David Tarpley (far left) at FTC Consumer Fraud meeting in Nashville March 2018. Tarpley is Managing Director of consumer affairs for the Tennessee Legal Aid Society. He teaches at Vanderbilt Law School, plays the French horn, and has been practicing consumer law for 40 years.

By Peter White

NASHVILLE, TN — Imposters are using gift cards to swindle consumers out of millions of dollars. 

Scam artists offer to help with back taxes, a big debt, or an imminent home foreclosure. They say a grandson has been taken by Child Protective Services or landed in jail. It could be someone courting over the Internet who has had a terrible accident. 

“They’ll create this sense of urgency. They’ll tell you need to send money right away,” said Monica Vaca, Associate Director of the FTC Division of Consumer Response and Operations.   Vaca investigates, prosecutes, and sometimes recovers cash for the victims of imposter scams.

Grifters have more ways to get your money than a dog has fleas. They have used Western Union wire transfers to defraud consumers. But the FTC’s Consumer Sentinel Network, a data base of consumer reports, collected enough information to press a case against Western Union and Vaca says victims will get $586 million returned to them once it is settled. 

Vaca said imposters claim to be from the IRS and tell people to go buy $!000 worth of gift cards. “And when you’ve got those cards in your hands, he tells you to read the number on the back of the card and just like that your money is gone,” she said.

Vaca has some advice: “If you get this kind of call take a moment before you rush into action. Call a friend, or your spouse, or someone you trust. Tell the about the call. Once you hear it out loud you will realize it doesn’t make any sense,” Vaca said.

In Tennessee, scammers left bogus messages from the Nashville Electric Service (NES) and demanded payment for overdue bills. Customers were instructed to use a prepaid card and call a toll-free number to make a payment. 

“That’s the first I’ve heard of someone masquerading as a collector for a public utility asking for money,“ said David Tarpley, a lawyer with the Tennessee Legal Aid Society since 1971.   

Tarpley says scammers focus on two things most people need: homes and cars. He says imposters pretending to be licensed contractors take money up front for construction jobs and then never come back. 

Tarpley says TN car buyers also get ripped off a lot. They buy a vehicle that has been rebuilt or flooded but pay 2-3 times what it is worth because that information is not disclosed to the buyer. 

“Those types of consumer scams are very prevalent and we see them on a fairly regular basis here,” said Jose Vasquez, a lawyer with Colorado Legal Services in Denver.

“These are individuals who are honestly just trying to make ends meet.  They want to buy the car to get to work. They are wanting to get a roof replaced because it’s hail-damaged,” he said.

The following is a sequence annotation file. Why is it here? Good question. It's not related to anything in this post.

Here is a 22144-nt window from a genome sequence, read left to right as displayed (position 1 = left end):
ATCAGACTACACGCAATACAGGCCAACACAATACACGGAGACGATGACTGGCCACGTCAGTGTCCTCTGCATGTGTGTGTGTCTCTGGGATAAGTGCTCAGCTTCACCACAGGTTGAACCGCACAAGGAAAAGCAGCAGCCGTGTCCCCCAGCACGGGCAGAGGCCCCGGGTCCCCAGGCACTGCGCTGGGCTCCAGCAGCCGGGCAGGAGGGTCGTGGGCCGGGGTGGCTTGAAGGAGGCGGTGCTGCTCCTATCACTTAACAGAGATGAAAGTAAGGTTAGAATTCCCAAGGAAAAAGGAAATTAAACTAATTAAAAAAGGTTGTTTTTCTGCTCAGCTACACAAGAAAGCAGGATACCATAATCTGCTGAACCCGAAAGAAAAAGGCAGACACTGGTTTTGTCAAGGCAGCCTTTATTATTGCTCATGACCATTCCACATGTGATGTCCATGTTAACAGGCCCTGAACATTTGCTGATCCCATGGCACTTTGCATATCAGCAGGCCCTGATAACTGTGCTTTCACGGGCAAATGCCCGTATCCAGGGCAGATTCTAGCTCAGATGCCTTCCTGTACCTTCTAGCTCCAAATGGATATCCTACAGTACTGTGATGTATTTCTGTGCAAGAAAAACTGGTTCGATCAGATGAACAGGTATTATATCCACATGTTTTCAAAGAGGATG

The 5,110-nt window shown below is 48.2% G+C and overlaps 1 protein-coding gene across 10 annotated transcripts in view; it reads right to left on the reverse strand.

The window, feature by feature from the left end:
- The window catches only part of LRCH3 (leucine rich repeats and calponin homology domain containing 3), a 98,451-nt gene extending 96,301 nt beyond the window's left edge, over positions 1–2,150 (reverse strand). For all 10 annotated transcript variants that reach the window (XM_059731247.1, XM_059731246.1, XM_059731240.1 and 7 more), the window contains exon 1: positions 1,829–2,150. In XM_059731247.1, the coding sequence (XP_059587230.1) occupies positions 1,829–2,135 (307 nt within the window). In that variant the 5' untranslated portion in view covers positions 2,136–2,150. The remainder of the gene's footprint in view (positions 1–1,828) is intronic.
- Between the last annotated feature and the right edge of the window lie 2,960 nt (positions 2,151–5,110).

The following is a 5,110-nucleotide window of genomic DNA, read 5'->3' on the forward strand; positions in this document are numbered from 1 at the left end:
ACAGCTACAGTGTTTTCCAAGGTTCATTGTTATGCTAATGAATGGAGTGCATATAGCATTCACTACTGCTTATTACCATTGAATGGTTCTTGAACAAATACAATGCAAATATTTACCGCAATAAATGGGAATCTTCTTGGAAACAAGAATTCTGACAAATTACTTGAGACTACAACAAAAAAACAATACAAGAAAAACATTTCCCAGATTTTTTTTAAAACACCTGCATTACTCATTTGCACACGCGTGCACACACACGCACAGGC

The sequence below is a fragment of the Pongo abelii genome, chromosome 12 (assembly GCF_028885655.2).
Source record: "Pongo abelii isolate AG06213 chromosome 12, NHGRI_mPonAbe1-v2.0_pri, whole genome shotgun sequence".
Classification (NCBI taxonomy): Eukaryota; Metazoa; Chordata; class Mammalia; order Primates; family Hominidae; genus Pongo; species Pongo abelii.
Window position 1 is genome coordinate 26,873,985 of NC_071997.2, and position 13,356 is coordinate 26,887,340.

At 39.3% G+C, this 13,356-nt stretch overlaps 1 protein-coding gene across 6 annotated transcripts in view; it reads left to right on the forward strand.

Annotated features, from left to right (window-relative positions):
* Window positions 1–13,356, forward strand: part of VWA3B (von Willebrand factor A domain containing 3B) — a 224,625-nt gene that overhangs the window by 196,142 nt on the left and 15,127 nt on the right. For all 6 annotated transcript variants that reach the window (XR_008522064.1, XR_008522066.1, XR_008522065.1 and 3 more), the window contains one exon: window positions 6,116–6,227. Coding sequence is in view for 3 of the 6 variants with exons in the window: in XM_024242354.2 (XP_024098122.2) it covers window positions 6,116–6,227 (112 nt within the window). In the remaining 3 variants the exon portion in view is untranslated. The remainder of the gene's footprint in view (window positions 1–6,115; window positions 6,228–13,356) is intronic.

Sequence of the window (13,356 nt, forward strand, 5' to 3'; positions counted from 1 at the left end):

Vasquez said many of his clients are Spanish speaking or elderly, easy marks, but he said Colorado has responded more aggressively than other states to protect consumers. 

Colorado enacted a Consumer Data Privacy Act in September. Vasquez says it is one of the strongest in the country and will make it harder for imposters to steal personal information.

Janet Fahey is an analyst with the Massachusetts Attorney General’s office. She reports the latest big scam is Medicare replacement cards.

“The old cards had the social security number on them and that’s bad,“ Fahey said. So Medicare started issuing new cards in May 2018. Scammers quickly pounced on Massachusetts’ one million Medicare beneficiaries.

Fahey says fraudsters claim to be a Medicare representative and ask to verify information for the new card, or they claim there is a fee to get a new plastic card and they need a credit card payment, or they claim you are entitled to a refund from the old card, which is paper, and ask for a bank account number for processing the refund. The new cards are thin paper just like the old ones. And there is no fee.

“What I hear more than any other scam are these Microsoft phone scams,” said Amy Schram. She works for the Better Business Bureau in Boston and logged more than 35,000 complaints since January 2018.

“They said they were going to shut down their computer if they didn’t hand them money right away or go and get a gift card.”

“It’s really about reprogramming that urge to answer,” she said. Schram said you can’t rely on caller ID anymore because scammers know how to make their call from Dubai or Jamaica or India look like it’s a local call. And with the advent of Internet phone service, you can make millions of calls for pennies. Scammers exploit that technology. 

Her advice: if you don’t recognize the number, let it go to voicemail. Scammers rarely leave messages because it’s a thread law enforcement can follow to get the bad guys. In order to catch them the FTC need victims to file a report at ftc.gov/complaint or call 1-877-FTCHELP.